The day unravels what the night has woven.—Walter Benjamin, 1929
The long night began at twelve o’clock last night. We did not know this until this afternoon. At four o’clock Lecointe got an observation by two stars which placed us in latitude 71°30′30″, longitude 89°10′. According to a careful calculation from these figures, the captain announces the melancholy news that there will be no more day—no more sun for seventy days, if our position remains about the same. The cold whiteness of our earlier surroundings has now been succeeded by a colder blackness.
It is the fifth day of the long night, and it certainly seems long, very long, since we have felt the heat of the sun. The truth is that we are at this moment as tired of each other’s company as we are of the cold monotony of the black night and of the unpalatable sameness of our food. Now and then we experience affectionate moody spells, and then we try to inspire each other with a sort of superficial effervescence of good cheer, but such moods are short-lived.
I had resolved to rise at seven o’clock, but owing to the lethargy due to the long darkness and the profound sleep, I did not find myself out of my berth until eleven. When I arise at this time, I omit the formality of a breakfast, and of this my stomach does not complain. Four months ago, during the antarctic summer, to omit breakfast would have been to reject one of the delights of polar life, but now in this melancholy darkness, it is like being relieved of a weighty duty.
The temperature is −2 degrees; the ice is breaking and separating, leaving wide, endless leads running northward and southward. Between the gloomy clouds northward, there is a faint suggestion of brightness, but this only seems to increase our longing for light. It is dark! Dark! Dark at noon, dark at midnight, dark every hour of the day. And thus we jog along day after day, through the unbroken sameness. There is plenty of work close at hand. The weather should be carefully studied; the sky and the frozen sea contain problems for solution. We are in a world unknown, but just at present we care little about our novel position or our future rewards.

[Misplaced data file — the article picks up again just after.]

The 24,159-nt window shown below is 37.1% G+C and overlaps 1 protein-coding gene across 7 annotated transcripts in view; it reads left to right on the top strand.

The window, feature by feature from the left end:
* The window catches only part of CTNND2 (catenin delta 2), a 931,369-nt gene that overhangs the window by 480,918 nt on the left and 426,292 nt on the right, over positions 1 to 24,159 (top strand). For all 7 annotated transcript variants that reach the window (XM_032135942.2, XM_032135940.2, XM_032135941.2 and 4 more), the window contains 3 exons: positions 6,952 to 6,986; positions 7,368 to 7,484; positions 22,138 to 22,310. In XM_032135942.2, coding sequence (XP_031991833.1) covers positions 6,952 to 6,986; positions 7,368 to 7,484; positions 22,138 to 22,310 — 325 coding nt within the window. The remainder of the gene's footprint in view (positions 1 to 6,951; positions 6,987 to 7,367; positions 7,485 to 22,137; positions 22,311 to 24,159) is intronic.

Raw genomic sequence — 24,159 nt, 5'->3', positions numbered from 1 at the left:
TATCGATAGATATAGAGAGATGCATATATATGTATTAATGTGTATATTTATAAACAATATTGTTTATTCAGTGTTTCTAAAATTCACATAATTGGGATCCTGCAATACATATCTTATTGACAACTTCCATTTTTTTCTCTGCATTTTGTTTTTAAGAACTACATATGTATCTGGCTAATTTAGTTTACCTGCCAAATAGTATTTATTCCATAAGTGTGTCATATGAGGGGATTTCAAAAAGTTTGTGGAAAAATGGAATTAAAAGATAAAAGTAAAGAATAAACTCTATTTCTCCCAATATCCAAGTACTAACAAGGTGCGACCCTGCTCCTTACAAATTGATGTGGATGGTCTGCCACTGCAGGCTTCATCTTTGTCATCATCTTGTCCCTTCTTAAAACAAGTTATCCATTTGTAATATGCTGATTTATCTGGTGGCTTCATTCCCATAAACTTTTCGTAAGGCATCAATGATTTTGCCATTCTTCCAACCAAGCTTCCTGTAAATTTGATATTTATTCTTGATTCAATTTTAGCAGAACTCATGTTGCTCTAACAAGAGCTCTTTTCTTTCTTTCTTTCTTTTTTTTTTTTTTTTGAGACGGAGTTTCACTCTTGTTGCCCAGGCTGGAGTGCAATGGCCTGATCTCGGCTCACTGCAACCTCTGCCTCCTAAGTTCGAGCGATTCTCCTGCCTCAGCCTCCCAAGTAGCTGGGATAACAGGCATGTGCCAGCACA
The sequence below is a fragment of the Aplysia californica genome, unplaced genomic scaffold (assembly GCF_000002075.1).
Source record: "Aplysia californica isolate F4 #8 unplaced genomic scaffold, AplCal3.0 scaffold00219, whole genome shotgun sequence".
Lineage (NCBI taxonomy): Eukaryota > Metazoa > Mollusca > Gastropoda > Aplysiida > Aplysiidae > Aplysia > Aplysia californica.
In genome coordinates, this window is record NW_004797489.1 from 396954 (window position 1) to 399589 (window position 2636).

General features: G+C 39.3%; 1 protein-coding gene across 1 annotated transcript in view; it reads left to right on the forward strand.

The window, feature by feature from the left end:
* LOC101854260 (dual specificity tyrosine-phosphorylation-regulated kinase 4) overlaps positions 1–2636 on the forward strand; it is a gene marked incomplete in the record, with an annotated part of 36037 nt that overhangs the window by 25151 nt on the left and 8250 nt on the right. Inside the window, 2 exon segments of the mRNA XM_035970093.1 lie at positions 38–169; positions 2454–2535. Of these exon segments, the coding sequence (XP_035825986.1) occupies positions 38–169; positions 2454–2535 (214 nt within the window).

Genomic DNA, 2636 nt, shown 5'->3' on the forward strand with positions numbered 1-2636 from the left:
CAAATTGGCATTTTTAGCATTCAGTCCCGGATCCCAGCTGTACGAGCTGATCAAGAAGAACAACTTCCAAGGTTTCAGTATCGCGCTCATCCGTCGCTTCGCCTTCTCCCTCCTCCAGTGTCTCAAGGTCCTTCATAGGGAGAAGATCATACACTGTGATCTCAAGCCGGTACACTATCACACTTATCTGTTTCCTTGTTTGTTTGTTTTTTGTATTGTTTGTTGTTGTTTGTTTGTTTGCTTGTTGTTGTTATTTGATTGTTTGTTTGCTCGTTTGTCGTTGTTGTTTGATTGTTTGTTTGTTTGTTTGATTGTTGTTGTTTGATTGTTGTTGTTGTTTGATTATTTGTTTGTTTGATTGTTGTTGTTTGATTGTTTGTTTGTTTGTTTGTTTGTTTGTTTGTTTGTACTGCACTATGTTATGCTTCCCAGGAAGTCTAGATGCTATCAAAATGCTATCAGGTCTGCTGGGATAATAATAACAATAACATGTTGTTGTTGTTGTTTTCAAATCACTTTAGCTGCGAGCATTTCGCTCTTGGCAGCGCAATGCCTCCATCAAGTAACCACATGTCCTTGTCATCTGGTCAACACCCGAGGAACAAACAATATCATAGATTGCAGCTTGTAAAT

The darkness grows daily a little deeper, and the night soaks hourly a little more color from our blood. Our gait is now careless, the step nonelastic, the foothold uncertain. The hair grows quickly, like plants in a hothouse, but there is a great change in the color. Most of us in the cabin have grown decidedly gray within two months, though few are over thirty. Our faces are drawn, and there is an absence of jest and cheer and hope in our makeup which, in itself, is one of the saddest incidents in our existence. There is no one willing to openly confess the force of the night upon himself, but the novelty of life has been worn out, and the cold, dark outside world is incapable of introducing anything new. The moonlight comes and goes alike, during the hours of midday as at midnight. The stars glisten over the gloomy snows. We miss the usual poetry and adventure of home winter nights. We miss the flushed maidens, the jingling bells, the spirited horses, the inns, the crackling blaze of the country fire. We miss much of life which makes it worth the trouble of existence.
One of the sailors brought with him from Europe a beautiful young kitten. This kitten has been named Nansen, and it has steadily grown into our affections. Nansen was at home alike in the forecastle and in the cabin, but with characteristic good sense he did not venture out on exploring trips. A temperature thirty degrees below zero was not to his liking; the quarters about the stove and the bed were his choice. Since the commencement of the long darkness, he has been ill at ease, but previously he was happy and contented and glad to be petted and loved by everybody. The long night, however, brought out all the bad qualities of his ancestors. For nearly a month, he has been in a kind of stupor, eating very little and sleeping much. If we tried to arouse him, he displayed considerable anger. We have brought in a penguin occasionally to try to infuse new ambitions and a new friendship in the cat, but both the penguin and the cat were contented to take to opposite corners of the room. Altogether, Nansen seemed thoroughly disgusted with his surroundings and his associates, and lately he has sought exclusion in unfrequented corners. His temperament has changed from the good and lively creature to one of growling discontent. His mind has wandered, and from his changed spiritual attitude, we believe that his soul has wandered, too. A day or two ago his life departed, we presume for more congenial regions. We are glad that his torture is ended, but we miss Nansen very much. He has been the attribute to our good fortune to the present, the only speck of sentimental life within reach. We have showered upon him our affections, but the long darkness has made him turn against us. In the future we shall be without a mascot, and what will be our fate?